1. Greg Forster says:

    In addition to dividing reform coalitions, another problem with this approach is it forces you into a position of hostility toward all people who aren’t already in the coalition – and your hostility to them naturally turns them against you. And guess who has more power?

    I recently listened through 17 hours of the speeches of Martin Luther King (best $3 you’ll ever spend on iTunes) and you know one thing that struck me? He kept talking about how segregation was bad for white people. That man was a political genius.

  2. Don Crawford says:

    Thanks for explaining “intersectionality.” The term has been bandied about and I wasn’t sure what it meant. As an unwitting oppressor I see myself falling behind in virtue for lack of any status that qualifies me as a victim. I foolishly thought that my actions were what made me virtuous or evil. Now it appears that simply being a white, straight, male makes it nearly impossible to be anything other than an oppressor, and according to some a deplorable oppressor at that. Despite the fact that I have worked so hard for so many years in underpaid charter schools in largely minority communities trying to better their educational opportunities, I am an evil oppressor. Hmmm. Some of my acquaintances, have come out as gay, after years of appearing straight with wives and children. But now they are righteous victims of oppression. It is a strange world we are living in. I certainly hope that we can get more school choice, so that more American children can be educated with a world view that makes more sense.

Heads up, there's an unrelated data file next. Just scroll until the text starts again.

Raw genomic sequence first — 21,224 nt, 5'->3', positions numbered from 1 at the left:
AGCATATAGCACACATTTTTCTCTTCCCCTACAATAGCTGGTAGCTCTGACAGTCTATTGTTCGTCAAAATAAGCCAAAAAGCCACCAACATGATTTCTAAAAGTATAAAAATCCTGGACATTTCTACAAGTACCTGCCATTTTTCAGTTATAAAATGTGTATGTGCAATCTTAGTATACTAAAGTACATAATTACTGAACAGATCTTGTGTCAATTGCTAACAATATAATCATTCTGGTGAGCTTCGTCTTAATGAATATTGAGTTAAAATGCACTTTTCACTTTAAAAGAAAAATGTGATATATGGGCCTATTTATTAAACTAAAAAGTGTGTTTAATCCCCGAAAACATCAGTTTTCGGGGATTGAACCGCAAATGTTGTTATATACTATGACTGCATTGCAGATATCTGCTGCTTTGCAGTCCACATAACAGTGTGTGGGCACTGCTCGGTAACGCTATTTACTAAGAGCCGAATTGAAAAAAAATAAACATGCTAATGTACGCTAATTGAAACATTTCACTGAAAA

3. pdexiii says:

    I’ve said this before:
    This seems to be a prime example of what my daddy says happens when folks get b.s. degrees in college, and he didn’t mean bachelor of science.